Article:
Helping others feels good. It also reduces stress, boosts our immune system, and can help us live longer.[10]

10. Journal in the 3rd Person

The practice of journaling has long been known as a valuable tool to help us manage our emotions, and it can also help us stop being anxious and regain our calm.

Making a point to name the emotions you are experiencing (“name it to tame it”) is a principle Dr. Dan Siegel discovered that heightens the value of journaling. More recently, Dr. Kross, in his book, Chatter: The Voice in Our Head, Why It Matters, and How to Harness It, noted that journaling in the 3rd person (as if narrating your life) creates further value by creating some distance between you and the emotion you are experiencing, thus allowing you to breathe easier and gain perspective.

11. Go Out Into Nature

Spending time in nature has been shown to improve attention, lower stress, improve mood, reduce the risk of psychiatric disorders, and even cause upticks in empathy and cooperation.[11]

12. Spend Time With Animals

Dogs are not only your best friend, but it turns out they are good for your mental and emotional health, too. The fact that cats just allow you to live with them as their servant doesn’t detract from the positive impact they also have on our emotional well-being.

Spending time cuddling with your pet on the couch can decrease levels of cortisol (a stress-related hormone) and lower blood pressure. Other studies have also found that animals can reduce loneliness, increase feelings of social support, and boost your mood.[12]

13. Get Good Sleep

Getting good sleep can be difficult when we feel anxious, but being tired can worsen the issue. Try sticking to a consistent bedtime, make your bedroom dark, the temperature cool, and limit screen time before going to sleep.

14. Limit Alcohol and Caffeine

Alcohol changes the level of neurotransmitters in our brain. This can lead to a heightened sense of anxiety. Caffeine is a stimulant, specifically stimulating our fight or flight response, which is already more sensitive for those struggling with anxiety. Use both in moderation.

15. Show Yourself Compassion and Encouragement

What would you say to your best friend? Many times we make things worse by shaming or berating ourselves for feeling anxious because we fear it makes us appear weak or vulnerable. This makes the problem worse.

What would your best friend say to you? Stop beating yourself up and be your own best friend.

16. Spend Time With Friends

Healthy friendships make us feel included, improve self-confidence and self-esteem, and thus, help reduce anxiety.[13]

17. Create Balance in Your Life

Set healthy boundaries and priorities, and don’t be afraid to enforce them. Nobody else can do this for you. Value yourself. You are worth it.

18. Have a Plan

Another tip to help you stop being anxious is to have a plan. Knowing what you will do takes away a lot of the “what if” thoughts in your mind. Being certain about some things and managing your expectations can help give you peace of mind.

19. Remind Yourself of a Past Event

You can also try to remind yourself of a past event in your life that you were anxious about but still ended up okay. Have confidence that you will make it through this situation, too.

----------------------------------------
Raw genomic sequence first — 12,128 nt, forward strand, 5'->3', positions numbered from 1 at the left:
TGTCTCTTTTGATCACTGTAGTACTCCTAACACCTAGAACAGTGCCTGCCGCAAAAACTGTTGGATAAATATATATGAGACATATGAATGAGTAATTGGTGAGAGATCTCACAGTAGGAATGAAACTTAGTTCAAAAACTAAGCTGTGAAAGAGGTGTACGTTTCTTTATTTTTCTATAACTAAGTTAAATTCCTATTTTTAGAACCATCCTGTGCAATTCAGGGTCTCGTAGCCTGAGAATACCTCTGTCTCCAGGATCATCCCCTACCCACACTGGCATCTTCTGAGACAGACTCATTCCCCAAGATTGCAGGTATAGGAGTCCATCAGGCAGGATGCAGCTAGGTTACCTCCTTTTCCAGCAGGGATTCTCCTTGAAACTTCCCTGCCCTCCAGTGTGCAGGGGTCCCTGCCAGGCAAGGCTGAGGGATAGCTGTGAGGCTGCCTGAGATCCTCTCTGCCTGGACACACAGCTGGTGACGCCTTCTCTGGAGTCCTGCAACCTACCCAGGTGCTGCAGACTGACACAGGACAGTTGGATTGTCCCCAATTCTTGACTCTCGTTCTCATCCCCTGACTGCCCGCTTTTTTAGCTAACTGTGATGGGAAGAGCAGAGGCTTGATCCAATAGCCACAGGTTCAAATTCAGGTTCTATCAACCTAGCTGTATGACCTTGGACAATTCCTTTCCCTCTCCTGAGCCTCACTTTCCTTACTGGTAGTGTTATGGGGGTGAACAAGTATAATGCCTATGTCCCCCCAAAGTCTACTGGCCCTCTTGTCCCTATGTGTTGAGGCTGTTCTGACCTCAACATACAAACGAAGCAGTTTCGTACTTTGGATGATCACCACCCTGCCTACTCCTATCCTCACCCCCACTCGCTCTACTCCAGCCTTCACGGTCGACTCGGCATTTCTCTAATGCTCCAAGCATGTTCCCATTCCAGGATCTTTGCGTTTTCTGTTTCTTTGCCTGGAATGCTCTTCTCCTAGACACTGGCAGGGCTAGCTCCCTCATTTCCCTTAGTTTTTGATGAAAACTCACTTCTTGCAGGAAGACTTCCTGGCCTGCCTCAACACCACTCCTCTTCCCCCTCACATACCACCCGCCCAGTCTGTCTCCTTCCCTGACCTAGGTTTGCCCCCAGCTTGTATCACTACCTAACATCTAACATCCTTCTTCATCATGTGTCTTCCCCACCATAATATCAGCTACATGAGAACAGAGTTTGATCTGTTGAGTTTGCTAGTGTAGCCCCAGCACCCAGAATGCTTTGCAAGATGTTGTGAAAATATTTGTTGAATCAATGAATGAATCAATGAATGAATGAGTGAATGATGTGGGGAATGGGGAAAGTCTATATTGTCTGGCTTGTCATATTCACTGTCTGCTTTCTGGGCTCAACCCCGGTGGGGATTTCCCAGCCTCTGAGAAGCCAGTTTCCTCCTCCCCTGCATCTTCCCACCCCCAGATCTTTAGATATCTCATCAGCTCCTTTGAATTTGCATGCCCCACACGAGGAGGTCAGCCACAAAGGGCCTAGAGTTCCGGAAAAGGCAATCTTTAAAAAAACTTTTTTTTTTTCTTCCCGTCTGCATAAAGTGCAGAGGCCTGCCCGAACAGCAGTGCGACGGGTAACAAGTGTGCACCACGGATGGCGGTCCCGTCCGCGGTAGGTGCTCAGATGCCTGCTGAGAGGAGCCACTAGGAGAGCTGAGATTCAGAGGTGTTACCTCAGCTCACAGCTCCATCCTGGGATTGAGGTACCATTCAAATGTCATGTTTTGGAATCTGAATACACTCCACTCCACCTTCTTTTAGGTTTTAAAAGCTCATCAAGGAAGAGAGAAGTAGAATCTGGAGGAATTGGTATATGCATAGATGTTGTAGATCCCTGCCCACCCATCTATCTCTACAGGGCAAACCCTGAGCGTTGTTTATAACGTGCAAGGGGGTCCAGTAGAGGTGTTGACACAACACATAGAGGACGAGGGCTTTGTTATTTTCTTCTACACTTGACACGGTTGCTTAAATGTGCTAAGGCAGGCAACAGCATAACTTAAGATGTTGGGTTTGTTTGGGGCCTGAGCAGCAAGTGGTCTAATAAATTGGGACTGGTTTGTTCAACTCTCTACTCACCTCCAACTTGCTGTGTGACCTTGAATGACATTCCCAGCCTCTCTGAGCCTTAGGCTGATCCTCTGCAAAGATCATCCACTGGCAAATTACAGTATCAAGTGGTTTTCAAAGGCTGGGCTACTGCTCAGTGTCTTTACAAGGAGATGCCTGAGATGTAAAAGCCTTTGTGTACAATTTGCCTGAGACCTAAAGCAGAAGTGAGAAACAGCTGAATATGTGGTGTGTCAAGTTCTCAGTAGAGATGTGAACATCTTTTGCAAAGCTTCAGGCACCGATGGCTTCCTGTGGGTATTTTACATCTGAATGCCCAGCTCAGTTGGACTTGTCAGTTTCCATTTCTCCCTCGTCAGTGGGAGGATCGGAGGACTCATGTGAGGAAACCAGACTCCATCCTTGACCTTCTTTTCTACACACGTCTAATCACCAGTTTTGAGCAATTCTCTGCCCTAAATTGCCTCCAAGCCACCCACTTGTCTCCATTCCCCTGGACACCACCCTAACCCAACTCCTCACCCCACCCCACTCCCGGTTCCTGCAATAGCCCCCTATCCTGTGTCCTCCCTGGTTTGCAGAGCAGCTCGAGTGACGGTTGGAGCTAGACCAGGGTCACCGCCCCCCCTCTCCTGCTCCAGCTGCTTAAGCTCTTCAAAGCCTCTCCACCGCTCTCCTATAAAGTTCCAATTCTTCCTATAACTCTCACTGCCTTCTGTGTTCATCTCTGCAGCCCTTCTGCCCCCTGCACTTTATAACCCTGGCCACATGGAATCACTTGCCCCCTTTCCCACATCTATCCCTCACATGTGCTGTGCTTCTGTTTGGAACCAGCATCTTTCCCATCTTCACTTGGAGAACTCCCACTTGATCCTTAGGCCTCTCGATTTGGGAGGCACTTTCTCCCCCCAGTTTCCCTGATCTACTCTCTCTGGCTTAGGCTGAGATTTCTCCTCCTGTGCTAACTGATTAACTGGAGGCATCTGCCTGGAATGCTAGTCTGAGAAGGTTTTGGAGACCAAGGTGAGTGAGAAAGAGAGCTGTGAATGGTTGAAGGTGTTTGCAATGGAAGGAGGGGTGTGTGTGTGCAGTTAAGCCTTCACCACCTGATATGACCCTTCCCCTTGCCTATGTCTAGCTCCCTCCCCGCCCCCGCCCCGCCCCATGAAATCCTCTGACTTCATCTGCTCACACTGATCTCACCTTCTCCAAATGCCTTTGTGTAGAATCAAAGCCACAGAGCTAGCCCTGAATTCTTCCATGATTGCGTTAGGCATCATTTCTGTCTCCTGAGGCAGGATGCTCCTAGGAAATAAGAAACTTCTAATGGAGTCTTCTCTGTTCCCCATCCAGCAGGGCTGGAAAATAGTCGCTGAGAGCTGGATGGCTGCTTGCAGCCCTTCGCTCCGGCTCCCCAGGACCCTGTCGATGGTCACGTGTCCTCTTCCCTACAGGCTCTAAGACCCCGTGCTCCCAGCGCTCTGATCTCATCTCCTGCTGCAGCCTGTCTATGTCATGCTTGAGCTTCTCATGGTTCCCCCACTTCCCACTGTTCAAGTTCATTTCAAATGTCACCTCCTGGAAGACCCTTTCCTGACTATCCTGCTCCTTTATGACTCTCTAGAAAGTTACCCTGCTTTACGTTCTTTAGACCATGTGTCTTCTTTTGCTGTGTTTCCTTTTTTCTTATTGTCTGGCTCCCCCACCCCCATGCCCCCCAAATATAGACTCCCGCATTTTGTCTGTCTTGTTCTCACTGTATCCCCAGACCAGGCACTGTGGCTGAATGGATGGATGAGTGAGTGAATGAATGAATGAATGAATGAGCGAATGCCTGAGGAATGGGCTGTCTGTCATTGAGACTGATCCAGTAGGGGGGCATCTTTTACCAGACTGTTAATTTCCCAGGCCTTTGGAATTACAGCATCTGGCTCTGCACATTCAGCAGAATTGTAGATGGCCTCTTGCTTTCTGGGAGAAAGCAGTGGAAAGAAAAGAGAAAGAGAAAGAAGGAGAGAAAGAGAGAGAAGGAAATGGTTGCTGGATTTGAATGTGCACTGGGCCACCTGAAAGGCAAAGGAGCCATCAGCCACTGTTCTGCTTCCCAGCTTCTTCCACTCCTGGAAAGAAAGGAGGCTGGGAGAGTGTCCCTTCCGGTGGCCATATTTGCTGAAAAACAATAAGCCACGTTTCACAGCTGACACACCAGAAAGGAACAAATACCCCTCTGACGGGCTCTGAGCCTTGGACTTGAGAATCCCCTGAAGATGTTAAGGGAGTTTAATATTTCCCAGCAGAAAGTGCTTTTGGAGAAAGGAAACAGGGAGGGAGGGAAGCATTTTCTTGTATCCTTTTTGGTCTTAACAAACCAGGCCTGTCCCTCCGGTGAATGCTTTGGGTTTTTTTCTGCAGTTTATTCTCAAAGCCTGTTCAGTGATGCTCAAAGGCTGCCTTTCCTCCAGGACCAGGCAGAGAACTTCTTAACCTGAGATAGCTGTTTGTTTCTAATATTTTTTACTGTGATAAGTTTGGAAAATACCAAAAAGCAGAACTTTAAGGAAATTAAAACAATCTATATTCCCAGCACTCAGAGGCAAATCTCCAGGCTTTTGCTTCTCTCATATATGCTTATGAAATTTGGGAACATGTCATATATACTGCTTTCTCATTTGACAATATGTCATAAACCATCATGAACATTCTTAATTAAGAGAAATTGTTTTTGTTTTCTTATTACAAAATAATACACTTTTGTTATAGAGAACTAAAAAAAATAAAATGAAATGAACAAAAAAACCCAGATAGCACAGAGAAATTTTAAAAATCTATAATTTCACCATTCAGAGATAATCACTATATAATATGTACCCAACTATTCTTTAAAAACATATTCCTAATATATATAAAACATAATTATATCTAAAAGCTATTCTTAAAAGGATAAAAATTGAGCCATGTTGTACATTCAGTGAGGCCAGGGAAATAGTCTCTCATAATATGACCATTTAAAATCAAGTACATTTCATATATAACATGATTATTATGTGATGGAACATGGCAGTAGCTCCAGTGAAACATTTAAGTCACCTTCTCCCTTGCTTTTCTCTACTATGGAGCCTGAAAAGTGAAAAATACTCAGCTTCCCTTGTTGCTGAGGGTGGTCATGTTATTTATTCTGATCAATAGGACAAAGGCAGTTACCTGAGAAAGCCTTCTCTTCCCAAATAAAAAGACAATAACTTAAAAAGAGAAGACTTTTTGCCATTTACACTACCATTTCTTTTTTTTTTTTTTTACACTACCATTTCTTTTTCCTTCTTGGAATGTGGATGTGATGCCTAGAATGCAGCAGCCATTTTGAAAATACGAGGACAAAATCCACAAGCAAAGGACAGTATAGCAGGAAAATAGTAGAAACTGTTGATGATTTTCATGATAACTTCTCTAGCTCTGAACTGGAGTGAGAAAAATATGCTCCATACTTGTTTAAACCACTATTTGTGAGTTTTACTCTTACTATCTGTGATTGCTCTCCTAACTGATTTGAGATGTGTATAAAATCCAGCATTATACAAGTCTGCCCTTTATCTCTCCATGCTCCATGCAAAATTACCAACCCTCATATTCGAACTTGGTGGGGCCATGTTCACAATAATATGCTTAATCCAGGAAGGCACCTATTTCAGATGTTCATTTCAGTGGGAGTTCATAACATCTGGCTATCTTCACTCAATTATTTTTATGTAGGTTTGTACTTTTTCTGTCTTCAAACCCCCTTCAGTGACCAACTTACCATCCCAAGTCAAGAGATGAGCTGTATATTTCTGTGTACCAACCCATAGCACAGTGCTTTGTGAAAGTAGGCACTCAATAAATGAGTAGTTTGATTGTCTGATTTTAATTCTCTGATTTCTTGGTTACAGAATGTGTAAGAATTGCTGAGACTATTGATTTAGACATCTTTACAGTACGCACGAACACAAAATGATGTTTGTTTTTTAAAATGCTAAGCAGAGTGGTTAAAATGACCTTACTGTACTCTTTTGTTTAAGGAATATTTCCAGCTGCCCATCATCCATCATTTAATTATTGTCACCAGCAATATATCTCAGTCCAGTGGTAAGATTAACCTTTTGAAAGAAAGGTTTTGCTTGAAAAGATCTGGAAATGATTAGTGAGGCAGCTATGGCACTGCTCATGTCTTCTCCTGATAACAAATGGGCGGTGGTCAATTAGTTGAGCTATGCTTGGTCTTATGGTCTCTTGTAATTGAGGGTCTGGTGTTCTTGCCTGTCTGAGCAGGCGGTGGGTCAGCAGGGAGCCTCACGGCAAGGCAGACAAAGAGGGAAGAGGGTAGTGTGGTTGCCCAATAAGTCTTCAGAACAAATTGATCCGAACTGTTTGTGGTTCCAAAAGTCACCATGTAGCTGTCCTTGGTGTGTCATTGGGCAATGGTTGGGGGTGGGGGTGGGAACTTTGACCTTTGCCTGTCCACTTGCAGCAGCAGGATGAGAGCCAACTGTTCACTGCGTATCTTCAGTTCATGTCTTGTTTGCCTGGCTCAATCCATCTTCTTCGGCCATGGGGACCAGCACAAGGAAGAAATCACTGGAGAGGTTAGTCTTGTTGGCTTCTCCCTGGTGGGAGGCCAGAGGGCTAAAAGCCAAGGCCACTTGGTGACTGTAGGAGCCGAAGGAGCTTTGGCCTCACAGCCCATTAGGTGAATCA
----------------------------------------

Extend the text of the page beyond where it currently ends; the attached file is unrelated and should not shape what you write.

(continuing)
20. Have Some Structure or Routine in Your Day

Knowing what to expect can significantly reduce anxiety and the fear that can accompany uncertainty.[14] Give yourself as much structure as you need. You’ll thank yourself for it.

Final Thoughts

It can be difficult to manage feelings of being anxious. Take charge and pick a few of these to try out. Be consistent, and see how you feel.

You can always discard what doesn’t work for you, and pick something else to try. Confide in a friend that you are implementing some new strategies, and get some support.

Always tell your doctor your concerns, and don’t hesitate to get help if you are having difficulty managing things on your own. Good luck!

More Tips for Calming Your Mind

  • Anxiety Coping Mechanisms That Work When You’re Stressed to the Max
  • 10 Powerful Ways to Stop Worrying and Start Living Today

Reference

Healthline: Having Anxiety vs. Feeling Anxious: What’s the Difference?
NCBI: Epidemiology of anxiety disorders in the 21st century
US News: 10 of the Worst Foods and Drinks for Anxiety
MedicalNewsToday: Nine foods to eat to help reduce anxiety
The Healthy: Dehydration and Anxiety: How to Boost Your Mood with Water
MayoClinic: Depression and anxiety: Exercise eases symptoms
Anxiety & Depression Association of America: Exercise for Stress and Anxiety
Psychology Today: Top 10 Tips to Reduce Anxiety
PositivePsychology: The Neuroscience of Gratitude and How It Affects Anxiety & Grief
Behavioral Health Systems: The Connection Between Helping Others and Your Health
American Psychological Association: Nurtured by nature
News in Health: The Power of Pets
Mental Health First Aid: Why Healthy Friendships are Important for Mental Health
headspace: The secret benefit of routines. It won’t surprise you.

function footnote_expand_reference_container() { jQuery(“#footnote_references_container”).show(); jQuery(“#footnote_reference_container_collapse_button”).text(“-“); } function footnote_collapse_reference_container() { jQuery(“#footnote_references_container”).hide(); jQuery(“#footnote_reference_container_collapse_button”).text(“+”); } function footnote_expand_collapse_reference_container() { if (jQuery(“#footnote_references_container”).is(“:hidden”)) { footnote_expand_reference_container(); } else { footnote_collapse_reference_container(); } } function footnote_moveToAnchor(p_str_TargetID) { footnote_expand_reference_container(); var l_obj_Target = jQuery(“#” + p_str_TargetID); if(l_obj_Target.length) { jQuery(‘html, body’).animate({ scrollTop: l_obj_Target.offset().top – window.innerHeight/2 }, 1000); } }